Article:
Radovanovic, Danica (2012). “Going Mobile: digital divides must be bridged”. In Digital Frontiers – Index on Censorship. SAGE, Vol. 41, No.4, 2012. pp: 112-116.
Ok, here’s what I’ve been doing in the previous couple of weeks (among other things). I cannot reveal it completely right now, just a little sneak-peak (see the snapshot). Beside e-resources and data I’ve been collecting, processing, and analysing, I’ve created a huge analogue map made out of more than 60 printed spreadsheets all over the office wall, and added some colour and cross-thematic coding. Now my creativity, the scientific story-telling, and writing is what I am challenging myself with in the next couple of weeks. Many of you searched in the box up here on the site how to overcome digital divides, and what are digital divides present in social media now so I know there is also a lot of interest in those topics. Some of my work on this will be published early in December. The book chapter I’ve contributed to the Routledge Advances in Sociology series will be published in May 2013. The link to the forthcoming book is http://www.routledge.com/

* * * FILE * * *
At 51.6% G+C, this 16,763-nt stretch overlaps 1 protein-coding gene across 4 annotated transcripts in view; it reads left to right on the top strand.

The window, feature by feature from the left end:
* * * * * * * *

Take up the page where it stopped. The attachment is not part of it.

This is a post on what I was working on in the last few weeks, writing a book chapter for the great edition on the Internet and digital inequalities in International perspective including International contributors, and submitting some other papers on social networks and communication dynamics online.
Since many of you asked me on Twitter, email, Skype what the book chapter is about – I wanted to share with you a piece of it (the book is supposed to be published next year). It is individual work that is the result of several years of experience, qualitative research (semi-structured interviews), observations, recent talking and writing on different kinds of digital and social divides, social media and communication practices present on the Internet, and recently measured by quantiative (online surveys) and qualitative (semi-structured interviews, web desktop analysis, observation, etc.) research of mine. In short my focus for this book was on Internet and social media in European perspective – Balkan countries. My manuscript is theoretically grounded on social theories developed by the classical sociologists like Max Weber, Giddens, Meyorwitz and I applied them to the issues of Internet inequality.